Part 1—Content First

1 Content Strategy

Document title

Doc title

First thing is the title of the document. Title of the document is used in the following places:

  • Home screen
  • Bookmark
  • History log
  • Tab
  • Back button in browser
  • Social network

The following is the screen of sharing a webpage on Facebook. Facebook fetches the document title when it is shared.

Title in Facebook sharing dialog

This screenshot shows how confuse it is when every page shares the same document title.

This screenshot, on the other hand, shows the website with corresponding title set for each page.

Content strategy

Why we should care about content first?

Because no matter how the web and app present our content, the content itself doesn’t change. So the first thing we should focus is the content structure.

By structure, I meant the important order of our content. I meant the correct headings for our content. The informative HTML tags we applied to our content.

The next most important thing after document title is our headings.

Headings define the document outline. It shows the architecture of the essay.

Correct use of headings helps both readers and software process the content. Our main heading (h1) may be used in many places. It could be the title of our essay that’s displayed in:

  • Email newsletter
  • Read later service

For detail about how we should use the headings, we may check the reference to the W3C spec about the headings.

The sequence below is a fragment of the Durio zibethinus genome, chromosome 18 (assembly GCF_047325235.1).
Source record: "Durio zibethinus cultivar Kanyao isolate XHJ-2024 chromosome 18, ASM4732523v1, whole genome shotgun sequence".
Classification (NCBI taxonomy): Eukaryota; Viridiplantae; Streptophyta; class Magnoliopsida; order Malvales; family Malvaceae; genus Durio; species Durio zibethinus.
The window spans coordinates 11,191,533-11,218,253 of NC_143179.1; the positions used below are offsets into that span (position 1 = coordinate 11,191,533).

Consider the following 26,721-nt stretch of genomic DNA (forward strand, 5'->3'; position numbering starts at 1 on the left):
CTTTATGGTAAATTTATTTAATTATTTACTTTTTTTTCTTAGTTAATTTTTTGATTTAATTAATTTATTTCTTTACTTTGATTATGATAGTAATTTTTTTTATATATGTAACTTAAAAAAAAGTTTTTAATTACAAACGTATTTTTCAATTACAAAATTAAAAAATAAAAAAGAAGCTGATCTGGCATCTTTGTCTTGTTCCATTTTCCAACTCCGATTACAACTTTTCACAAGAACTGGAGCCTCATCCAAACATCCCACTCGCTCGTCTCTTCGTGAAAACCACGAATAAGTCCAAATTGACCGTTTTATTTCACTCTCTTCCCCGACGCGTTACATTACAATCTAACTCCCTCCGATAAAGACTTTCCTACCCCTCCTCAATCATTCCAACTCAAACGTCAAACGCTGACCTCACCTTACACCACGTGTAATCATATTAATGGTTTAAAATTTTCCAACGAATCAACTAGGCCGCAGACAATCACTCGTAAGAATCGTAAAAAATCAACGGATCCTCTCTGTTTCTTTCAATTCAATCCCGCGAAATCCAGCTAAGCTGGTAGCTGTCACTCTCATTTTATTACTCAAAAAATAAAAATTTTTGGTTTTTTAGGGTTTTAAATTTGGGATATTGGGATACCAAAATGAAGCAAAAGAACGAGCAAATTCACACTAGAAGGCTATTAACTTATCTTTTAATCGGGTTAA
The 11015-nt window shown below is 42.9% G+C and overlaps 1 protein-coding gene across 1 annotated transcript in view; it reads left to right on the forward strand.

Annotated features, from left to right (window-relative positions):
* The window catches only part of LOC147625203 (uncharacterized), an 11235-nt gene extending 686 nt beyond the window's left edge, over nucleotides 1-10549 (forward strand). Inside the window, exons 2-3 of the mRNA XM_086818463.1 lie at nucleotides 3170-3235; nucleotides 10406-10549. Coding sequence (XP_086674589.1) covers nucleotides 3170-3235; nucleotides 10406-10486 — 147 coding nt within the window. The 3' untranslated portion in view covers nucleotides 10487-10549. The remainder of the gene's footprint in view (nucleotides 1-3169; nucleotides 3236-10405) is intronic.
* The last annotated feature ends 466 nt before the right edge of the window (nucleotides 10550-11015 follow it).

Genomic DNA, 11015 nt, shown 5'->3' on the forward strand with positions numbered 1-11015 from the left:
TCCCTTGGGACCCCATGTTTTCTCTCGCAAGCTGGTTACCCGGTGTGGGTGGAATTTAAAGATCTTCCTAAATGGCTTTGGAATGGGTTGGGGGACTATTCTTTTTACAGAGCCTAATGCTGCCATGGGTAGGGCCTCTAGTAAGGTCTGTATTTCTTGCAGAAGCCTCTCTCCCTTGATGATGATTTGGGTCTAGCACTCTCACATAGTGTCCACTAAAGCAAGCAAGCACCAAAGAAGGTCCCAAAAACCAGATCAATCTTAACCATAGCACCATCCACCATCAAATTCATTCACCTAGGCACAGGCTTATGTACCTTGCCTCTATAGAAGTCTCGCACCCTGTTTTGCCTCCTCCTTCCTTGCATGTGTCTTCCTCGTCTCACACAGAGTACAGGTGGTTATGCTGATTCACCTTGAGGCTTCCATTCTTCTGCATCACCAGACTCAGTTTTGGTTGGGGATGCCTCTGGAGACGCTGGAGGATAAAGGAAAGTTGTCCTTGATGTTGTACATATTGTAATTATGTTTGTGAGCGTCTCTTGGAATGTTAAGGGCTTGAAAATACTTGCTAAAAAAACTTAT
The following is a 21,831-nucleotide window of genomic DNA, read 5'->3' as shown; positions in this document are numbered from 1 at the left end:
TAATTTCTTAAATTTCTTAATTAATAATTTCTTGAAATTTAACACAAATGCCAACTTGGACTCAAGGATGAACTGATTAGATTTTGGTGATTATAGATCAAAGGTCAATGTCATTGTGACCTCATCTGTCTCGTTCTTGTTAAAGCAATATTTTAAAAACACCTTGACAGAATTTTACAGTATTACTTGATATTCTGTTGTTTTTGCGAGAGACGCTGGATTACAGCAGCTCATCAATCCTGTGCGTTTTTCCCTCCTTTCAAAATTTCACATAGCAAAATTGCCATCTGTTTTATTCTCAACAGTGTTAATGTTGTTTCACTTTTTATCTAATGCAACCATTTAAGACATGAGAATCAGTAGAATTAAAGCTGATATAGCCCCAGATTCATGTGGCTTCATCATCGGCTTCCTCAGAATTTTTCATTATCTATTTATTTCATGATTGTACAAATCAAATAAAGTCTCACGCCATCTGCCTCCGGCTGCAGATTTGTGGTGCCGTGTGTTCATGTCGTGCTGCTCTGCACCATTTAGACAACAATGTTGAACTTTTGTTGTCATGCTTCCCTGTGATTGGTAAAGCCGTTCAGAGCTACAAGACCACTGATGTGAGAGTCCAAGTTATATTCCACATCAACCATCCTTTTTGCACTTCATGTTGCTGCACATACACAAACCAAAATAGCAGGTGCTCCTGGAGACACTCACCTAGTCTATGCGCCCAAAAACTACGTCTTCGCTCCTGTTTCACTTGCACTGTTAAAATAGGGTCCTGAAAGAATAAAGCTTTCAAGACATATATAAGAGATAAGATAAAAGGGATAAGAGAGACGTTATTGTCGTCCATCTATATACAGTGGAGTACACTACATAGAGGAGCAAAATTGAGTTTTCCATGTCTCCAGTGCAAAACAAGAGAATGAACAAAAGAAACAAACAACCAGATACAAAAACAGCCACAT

Now try to make use of the HTML5 tags to write a news web page. You may create or copy dummy content. We focus only on the structure.

Try to write the core content first. Then add the author information. Then the category of this essay. Then add a website header and footer. Then add a navigation list. Then add a side bar to display related content. After adding all these things, can the reading tool still extract your essay content?

Content structure

Remember, people don’t consume website. They consume content.

The first step is not make your website fit in mobile. The first thing you should do is make your content fits in the mobile device.

Remember, people don’t consume website. They consume content.

There is an article view in mobile Safari. The iOS parsed the web page and try to extract the content for a better reading experience.

Moreover, most read-later service also supports content extraction. For example, the following screenshot shows how Pocket displays the content in its mobile app, with a good reading experience.

Another example

Yet another example

Similar article view is not only use in mobile but also desktop service, such as Evernote.

So how we could make the system or service extract the content correctly? When we plan our HTML structure, we can make use of the <article> tag. Here is the explanation from Mozilla.

The HTML <article> Element represents a self-contained composition in a document, page, application, or site, which is intended to be independently distributable or reusable, e.g., in syndication. It’s often confusing when deciding when to use the section tag and when to use the article tag.

Good structure helps web service analysis your content.

Two quotes from the w3 spec helping us to choose between section and article.

Authors are encouraged to use the article element instead of the section element when it would make sense to syndicate the contents of the element.

When an element is needed for styling purposes or as a convenience for scripting, authors are encouraged to use the div element instead. A general rule is that the section element is appropriate only if the element’s contents would be listed explicitly in the document’s outline.


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Content Strategy by makzan is licensed under a Creative Commons Attribution 4.0 International License, except where otherwise noted.

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